Children who have a poor growth in the womb are at the greatest risk for developing Attention Deficit Hyperactivity Disorder (ADHD), says a new study.
"There has been quite a lot of research on very preterm birth and the increased risk for ADHD but less evidence when it comes to late preterm birth (weeks 34-36) and even less regarding babies born early term (weeks 37-38)," said Dr. Minna Sucksdorff, University of Turku in Finland.
Researchers compared about 10,321 children with ADHD against 38,355 children without ADHD but similar in terms of gender, birth date, and place of birth. They used medical records to identify their gestational age at birth and also looked at their weight during birth.
They found that the children with ADHD had more than 10 times greater odds of being born at 23 or 24 weeks of pregnancy than the children without ADHD. Also children with ADHD were at least twice as likely to be born between 27 and 33 weeks, compared to those without ADHD. The risk was also increased when weight for gestational age was 1 SD below and 2 SD above the mean.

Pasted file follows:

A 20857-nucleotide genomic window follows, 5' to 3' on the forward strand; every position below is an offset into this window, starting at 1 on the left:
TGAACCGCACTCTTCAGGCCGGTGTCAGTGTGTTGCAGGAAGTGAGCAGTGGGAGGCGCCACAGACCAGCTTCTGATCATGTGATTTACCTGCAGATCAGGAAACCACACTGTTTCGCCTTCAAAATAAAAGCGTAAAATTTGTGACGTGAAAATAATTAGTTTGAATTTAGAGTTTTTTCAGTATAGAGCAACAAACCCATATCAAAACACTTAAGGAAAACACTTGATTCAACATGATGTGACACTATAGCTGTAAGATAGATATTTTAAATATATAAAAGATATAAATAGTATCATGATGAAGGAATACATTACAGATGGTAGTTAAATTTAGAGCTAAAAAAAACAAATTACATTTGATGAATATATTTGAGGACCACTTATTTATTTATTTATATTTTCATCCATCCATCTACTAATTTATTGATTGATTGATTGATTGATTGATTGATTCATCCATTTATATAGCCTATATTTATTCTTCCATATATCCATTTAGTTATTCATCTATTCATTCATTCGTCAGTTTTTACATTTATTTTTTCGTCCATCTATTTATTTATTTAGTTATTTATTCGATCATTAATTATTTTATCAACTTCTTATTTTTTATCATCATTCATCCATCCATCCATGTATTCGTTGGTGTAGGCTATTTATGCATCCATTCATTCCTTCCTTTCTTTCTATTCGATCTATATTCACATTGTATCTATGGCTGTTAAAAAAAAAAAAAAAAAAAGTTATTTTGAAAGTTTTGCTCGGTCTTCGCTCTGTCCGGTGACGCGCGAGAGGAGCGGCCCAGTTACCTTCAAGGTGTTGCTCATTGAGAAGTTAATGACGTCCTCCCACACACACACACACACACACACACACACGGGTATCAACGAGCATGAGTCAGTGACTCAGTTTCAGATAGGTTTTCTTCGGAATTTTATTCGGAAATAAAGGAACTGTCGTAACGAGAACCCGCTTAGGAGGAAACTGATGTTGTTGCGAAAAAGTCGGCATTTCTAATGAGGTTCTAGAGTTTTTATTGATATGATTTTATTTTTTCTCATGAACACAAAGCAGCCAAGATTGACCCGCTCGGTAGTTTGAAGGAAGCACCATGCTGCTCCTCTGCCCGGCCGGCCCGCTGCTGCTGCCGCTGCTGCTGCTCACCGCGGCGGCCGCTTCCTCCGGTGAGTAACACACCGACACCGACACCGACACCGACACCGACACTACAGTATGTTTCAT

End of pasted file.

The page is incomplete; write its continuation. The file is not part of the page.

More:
This findings remained the same even after the researchers took into account other factors that affect gestational age and ADHD risk, such as the mother's age and whether she smoked or used drugs or alcohol.
"This highlights the importance of taking into account both prematurity and poor fetal growth when planning the timing of birth as well as later follow-up and support policies," said the authors.